Alcoholic cardiomyopathy prognosis depends on how much alcohol has been consumed and how long the person has been abusing alcohol. These factors usually determine just how damaged the heart becomes. If there is severe damage to the heart, then the chances of complete recovery are low. When alcoholic cardiomyopathy is caught early and the damage is not severe, it can be treated. In some situations, it can even be reversed.

Research shows that the prognosis for people with low or moderate consumption should be no different than those who do not drink alcohol at all. There are some diabetes and stroke prevention cures that indicate some benefits to social consumption. However, chronic alcohol abuse can lead to severe heart failure and that is why the prognosis in these individuals is poor.

Life expectancy and recovery of alcoholic cardiomyopathy

People often ask about alcoholic cardiomyopathy life expectancy. The hard truth is that if someone wants to stop the progression of the disease, they have to stop drinking. When the disease is diagnosed too late (later stages), the damage is often severe and the heart damage can’t be repaired. In these cases, the outlook is not good.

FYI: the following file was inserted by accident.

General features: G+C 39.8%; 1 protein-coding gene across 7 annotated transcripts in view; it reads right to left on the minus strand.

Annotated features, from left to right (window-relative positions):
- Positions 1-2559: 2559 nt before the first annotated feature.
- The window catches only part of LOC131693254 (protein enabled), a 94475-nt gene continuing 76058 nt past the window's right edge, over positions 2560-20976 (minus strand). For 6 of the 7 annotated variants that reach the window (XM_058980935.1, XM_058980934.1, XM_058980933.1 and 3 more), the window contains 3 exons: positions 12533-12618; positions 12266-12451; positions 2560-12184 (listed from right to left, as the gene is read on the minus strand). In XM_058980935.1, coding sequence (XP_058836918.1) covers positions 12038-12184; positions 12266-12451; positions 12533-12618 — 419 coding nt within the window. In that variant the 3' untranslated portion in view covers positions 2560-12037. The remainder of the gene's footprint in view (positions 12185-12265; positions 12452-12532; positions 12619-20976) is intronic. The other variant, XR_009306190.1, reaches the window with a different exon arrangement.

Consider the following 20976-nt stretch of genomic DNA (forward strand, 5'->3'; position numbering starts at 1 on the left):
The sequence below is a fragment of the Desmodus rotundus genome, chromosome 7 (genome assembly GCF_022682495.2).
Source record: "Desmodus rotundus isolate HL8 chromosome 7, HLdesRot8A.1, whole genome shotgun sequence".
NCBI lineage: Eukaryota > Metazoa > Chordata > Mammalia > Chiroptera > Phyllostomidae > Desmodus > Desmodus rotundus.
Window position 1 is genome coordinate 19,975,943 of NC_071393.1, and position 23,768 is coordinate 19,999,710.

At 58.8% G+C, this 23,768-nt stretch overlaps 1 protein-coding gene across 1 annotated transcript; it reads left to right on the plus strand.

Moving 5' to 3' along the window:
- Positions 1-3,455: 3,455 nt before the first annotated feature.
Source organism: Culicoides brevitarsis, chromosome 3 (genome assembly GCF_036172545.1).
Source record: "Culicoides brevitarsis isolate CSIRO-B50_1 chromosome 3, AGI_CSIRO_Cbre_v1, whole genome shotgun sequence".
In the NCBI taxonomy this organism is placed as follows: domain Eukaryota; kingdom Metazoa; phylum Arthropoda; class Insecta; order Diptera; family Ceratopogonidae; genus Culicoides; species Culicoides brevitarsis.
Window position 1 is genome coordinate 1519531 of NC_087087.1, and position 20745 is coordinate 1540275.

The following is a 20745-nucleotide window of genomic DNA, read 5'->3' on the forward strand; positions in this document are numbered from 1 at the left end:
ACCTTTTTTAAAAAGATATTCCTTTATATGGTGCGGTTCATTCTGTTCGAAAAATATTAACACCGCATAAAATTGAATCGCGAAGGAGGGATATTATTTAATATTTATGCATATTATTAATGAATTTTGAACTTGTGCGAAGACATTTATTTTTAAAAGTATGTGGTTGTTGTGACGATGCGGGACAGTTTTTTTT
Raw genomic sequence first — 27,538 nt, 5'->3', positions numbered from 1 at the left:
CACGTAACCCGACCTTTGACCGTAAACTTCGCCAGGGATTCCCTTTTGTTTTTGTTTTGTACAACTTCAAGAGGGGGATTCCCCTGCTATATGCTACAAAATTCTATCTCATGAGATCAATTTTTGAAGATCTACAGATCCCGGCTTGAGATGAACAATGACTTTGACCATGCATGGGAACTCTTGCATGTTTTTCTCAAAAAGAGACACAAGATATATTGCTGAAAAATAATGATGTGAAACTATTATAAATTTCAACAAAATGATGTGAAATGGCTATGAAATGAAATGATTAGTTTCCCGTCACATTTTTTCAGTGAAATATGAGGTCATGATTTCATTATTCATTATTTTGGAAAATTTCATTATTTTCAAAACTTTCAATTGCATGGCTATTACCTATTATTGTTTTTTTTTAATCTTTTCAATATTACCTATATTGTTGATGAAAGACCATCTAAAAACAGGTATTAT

Sadly, a large number of cases are diagnosed when the condition is severe. Keep in mind that with proper medications and lifestyle adjustments, which includes no alcohol, symptoms can be somewhat controlled. Most doctors encourage widespread education when it comes to alcohol consumption. The belief is that educating the public before they succumb to alcohol abuse is the best preventative measure.

Related:

How to treat ischemic cardiomyopathy? Causes, symptoms, and prognosis

Kidney disease and alcohol consumption: Causes of kidney pain after drinking alcohol


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http://www.dualdiagnosis.org/alcohol-addiction/alcohol-cardiomyopathy/
https://emedicine.medscape.com/article/152379-overview#a2
https://www.ncbi.nlm.nih.gov/pmc/articles/PMC5013142/
http://www.dualdiagnosis.org/alcohol-addiction/alcohol-cardiomyopathy/
https://www.ncbi.nlm.nih.gov/pmc/articles/PMC4163706/